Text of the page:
- The Washington Times - Wednesday, March 26, 2003

For Mayor Anthony A. Williams, the ABCs of sound education policy are accountability, budgeting and choice. "[D.C. Council member Kevin Chavous] and I have shoveled money into schools, and now it's time to see some return," Mr. Williams told The Washington Times last week. "I think you have to look at the schools in terms of more help, but you also have to put pressure on them to do better with their finances." We agree, and this is the year that D.C. schools must do exactly that.
The District is looking at a potential budget deficit of $134 million this year and $144 million in 2004. The mayor said he was pleased with the school system's ability to reduce $18 million in spending for students with special needs and put the money toward a rainy-day fund.
Mr. Williams also acknowledged that D.C. schools now spend as much per pupil as neighboring Prince George's County, and suggested the system is receiving resources which should be sufficient to improve student performance. "At some point, you have to ask how much money is more money?" he said. Indeed, a report from the Census Bureau showed that the District is spending almost as much on its public-school students as any of the nation's 50 states. In the 2001 school year, the District spent $10,852 per student, far exceeding the national average of $7,284. Yet, D.C. students continue to lag academically behind the national average in most areas of student achievement.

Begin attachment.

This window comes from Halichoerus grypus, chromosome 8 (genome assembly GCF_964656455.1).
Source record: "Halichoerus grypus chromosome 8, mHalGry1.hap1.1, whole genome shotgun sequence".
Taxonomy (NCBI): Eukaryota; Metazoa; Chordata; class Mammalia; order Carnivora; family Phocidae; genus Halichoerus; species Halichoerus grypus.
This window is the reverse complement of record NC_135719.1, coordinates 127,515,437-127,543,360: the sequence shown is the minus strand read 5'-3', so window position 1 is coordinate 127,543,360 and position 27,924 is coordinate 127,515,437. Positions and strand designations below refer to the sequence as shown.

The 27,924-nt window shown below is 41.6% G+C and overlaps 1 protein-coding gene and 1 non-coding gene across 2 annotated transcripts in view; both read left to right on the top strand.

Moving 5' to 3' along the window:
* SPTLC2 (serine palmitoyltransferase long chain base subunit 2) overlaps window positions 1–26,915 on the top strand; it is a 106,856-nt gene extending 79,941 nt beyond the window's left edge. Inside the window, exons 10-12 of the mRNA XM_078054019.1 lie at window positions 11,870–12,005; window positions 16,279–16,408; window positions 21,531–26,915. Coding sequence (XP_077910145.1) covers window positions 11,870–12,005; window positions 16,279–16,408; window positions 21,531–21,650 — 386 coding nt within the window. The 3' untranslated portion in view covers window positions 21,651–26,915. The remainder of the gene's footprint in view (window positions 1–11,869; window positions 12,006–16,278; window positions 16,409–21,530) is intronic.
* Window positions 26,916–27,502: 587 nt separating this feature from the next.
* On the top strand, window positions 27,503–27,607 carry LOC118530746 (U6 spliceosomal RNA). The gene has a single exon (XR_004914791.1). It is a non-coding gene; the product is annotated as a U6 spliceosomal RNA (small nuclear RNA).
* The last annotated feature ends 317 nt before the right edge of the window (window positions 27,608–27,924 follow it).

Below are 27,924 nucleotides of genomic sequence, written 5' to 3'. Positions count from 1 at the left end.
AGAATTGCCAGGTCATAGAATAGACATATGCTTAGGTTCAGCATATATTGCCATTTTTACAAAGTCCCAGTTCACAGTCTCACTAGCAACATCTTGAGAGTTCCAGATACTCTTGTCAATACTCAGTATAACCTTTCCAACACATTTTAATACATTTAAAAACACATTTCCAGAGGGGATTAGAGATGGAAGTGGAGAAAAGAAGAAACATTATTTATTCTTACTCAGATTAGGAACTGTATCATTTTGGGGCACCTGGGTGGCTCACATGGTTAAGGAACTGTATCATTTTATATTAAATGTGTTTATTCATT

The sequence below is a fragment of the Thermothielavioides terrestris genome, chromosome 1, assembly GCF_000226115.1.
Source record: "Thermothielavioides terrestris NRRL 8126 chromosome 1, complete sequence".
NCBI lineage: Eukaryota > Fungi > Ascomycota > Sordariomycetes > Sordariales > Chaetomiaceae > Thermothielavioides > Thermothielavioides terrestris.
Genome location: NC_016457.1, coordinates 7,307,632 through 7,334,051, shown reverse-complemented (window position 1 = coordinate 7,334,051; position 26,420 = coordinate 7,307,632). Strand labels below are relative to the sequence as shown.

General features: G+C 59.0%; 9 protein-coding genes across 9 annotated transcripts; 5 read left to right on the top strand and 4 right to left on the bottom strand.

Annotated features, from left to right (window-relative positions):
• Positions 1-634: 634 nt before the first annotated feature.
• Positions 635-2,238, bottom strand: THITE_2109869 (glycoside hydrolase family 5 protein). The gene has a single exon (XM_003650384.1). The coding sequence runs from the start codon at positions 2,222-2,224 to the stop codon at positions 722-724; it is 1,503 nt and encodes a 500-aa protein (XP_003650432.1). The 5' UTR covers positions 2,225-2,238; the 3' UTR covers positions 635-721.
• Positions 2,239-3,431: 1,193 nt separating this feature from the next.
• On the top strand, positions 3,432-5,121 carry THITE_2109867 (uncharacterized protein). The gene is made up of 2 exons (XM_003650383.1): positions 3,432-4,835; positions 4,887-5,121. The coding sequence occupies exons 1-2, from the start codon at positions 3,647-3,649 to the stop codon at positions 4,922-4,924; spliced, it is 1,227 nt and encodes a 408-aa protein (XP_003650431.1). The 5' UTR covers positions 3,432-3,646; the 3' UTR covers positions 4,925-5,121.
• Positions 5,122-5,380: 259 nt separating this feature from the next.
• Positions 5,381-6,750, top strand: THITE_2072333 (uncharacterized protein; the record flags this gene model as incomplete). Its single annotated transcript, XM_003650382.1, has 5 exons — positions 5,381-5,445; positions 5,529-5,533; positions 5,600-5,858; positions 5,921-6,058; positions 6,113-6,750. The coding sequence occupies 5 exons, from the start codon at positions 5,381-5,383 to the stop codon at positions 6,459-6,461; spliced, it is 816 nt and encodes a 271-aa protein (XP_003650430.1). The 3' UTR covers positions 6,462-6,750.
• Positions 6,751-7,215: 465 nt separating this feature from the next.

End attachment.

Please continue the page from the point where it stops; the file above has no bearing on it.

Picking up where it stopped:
Mr. Williams supports charter schools, but D.C. officials publicly refuse to support scholarships, even as House and Senate committees consider federal funds for an experimental program in the District. The House bill sponsored by Rep. Jeff Flake, Arizona Republican closely resembles legislation approved by Congress in 1997, but vetoed by then-President Clinton the following year. It would provide $7 million for fiscal 2004, $8 million for 2005 and $10 million each year for 2006-2008. The scholarships, ranging from $800 to $5,000 per student, would go to help poor families whose children have been failed by the D.C. public schools pay for tuition at the public or private school of their choice. We urge Congress and the administration to push forward Mr. Flake's legislation, which is patterned after school-choice programs that have shown promising results in other cities.
Mr. Williams and members of the D.C. Council are right to take the Board of Education to task for the poor performance of city schools. Now, it's time for them to take the next step. That means taking on the teachers unions and other special interests to ensure that scholarships for poor children in D.C. become an immediate reality.

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